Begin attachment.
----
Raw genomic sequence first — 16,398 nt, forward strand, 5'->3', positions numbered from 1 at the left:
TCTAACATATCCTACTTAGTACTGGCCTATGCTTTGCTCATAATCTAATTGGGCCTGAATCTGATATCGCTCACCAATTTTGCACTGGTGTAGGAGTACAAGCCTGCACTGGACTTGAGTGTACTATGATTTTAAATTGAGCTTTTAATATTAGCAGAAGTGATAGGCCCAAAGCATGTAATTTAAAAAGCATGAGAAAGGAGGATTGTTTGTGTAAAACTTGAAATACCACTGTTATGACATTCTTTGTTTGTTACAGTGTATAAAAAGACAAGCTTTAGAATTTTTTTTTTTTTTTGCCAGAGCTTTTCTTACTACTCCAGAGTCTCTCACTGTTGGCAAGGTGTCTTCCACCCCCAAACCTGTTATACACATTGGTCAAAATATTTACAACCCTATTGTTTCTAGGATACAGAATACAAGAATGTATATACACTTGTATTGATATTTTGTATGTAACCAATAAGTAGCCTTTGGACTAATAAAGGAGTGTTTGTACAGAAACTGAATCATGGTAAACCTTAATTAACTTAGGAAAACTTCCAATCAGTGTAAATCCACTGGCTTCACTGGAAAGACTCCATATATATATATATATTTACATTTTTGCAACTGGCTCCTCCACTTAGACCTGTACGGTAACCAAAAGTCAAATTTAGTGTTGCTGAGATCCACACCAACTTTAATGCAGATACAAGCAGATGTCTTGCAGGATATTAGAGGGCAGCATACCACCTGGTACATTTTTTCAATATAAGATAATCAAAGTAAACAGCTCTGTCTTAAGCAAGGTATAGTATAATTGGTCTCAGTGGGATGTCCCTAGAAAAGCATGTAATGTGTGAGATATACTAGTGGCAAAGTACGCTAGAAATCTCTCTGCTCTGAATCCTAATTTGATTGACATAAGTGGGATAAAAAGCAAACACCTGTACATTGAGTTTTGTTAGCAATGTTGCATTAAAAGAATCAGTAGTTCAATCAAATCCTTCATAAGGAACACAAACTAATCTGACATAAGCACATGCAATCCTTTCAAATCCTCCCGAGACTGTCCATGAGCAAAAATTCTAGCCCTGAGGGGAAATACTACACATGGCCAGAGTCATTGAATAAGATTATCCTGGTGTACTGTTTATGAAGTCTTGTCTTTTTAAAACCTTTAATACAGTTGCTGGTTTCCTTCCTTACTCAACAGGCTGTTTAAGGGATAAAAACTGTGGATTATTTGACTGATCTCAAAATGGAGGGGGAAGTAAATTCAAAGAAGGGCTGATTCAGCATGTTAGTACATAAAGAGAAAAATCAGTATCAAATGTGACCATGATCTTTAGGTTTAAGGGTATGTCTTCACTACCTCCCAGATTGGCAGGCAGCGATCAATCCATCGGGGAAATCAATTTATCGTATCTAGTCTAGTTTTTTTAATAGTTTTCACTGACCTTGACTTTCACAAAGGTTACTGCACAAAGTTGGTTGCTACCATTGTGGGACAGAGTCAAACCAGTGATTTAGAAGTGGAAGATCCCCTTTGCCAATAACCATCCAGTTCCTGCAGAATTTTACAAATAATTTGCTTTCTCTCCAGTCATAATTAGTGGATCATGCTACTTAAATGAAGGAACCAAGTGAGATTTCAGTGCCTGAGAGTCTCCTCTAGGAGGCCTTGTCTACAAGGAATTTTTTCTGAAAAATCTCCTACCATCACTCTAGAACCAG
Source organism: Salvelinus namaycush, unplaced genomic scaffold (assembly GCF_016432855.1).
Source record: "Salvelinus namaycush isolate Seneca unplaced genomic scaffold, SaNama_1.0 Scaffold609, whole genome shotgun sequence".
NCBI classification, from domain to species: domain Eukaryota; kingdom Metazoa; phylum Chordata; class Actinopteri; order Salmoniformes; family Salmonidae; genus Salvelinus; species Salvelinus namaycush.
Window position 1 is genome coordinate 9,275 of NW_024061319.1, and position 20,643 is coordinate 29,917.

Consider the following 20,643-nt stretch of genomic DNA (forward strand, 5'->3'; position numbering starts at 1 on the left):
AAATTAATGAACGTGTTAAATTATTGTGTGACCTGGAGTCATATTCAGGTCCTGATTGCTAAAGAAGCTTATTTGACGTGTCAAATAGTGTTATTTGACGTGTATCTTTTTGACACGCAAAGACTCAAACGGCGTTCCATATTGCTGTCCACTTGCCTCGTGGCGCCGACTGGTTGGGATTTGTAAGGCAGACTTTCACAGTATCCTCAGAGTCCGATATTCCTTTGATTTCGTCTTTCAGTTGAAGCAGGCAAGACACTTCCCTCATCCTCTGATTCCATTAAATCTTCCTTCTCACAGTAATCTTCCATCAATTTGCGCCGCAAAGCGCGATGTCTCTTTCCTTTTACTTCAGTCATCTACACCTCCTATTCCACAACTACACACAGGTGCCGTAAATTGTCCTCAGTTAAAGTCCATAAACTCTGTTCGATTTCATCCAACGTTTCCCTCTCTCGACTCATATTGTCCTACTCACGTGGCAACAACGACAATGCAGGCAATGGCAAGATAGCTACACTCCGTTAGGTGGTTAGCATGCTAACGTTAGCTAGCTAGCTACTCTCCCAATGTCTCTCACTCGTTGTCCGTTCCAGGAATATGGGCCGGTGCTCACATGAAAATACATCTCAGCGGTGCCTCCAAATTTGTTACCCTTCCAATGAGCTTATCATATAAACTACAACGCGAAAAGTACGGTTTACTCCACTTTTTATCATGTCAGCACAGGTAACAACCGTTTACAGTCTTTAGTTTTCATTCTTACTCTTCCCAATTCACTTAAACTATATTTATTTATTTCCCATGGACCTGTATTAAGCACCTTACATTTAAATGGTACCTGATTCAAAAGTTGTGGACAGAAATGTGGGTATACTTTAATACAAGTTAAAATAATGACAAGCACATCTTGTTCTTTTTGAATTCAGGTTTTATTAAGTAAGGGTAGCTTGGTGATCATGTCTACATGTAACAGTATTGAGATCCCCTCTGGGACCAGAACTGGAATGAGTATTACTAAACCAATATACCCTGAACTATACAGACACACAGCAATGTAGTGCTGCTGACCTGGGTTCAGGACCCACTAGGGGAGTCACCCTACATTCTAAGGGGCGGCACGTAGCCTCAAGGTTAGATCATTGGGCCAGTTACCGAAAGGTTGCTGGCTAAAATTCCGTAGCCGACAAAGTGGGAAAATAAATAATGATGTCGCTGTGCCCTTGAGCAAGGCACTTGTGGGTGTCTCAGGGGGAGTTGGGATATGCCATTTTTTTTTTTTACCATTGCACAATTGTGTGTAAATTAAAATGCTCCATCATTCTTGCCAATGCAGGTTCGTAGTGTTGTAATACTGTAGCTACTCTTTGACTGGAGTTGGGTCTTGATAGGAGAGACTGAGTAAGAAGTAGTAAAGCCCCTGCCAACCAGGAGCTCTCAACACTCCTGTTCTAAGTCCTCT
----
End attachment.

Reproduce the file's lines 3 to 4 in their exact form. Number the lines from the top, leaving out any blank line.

Source organism: Salvelinus namaycush, unplaced genomic scaffold (assembly GCF_016432855.1).
Source record: "Salvelinus namaycush isolate Seneca unplaced genomic scaffold, SaNama_1.0 Scaffold609, whole genome shotgun sequence".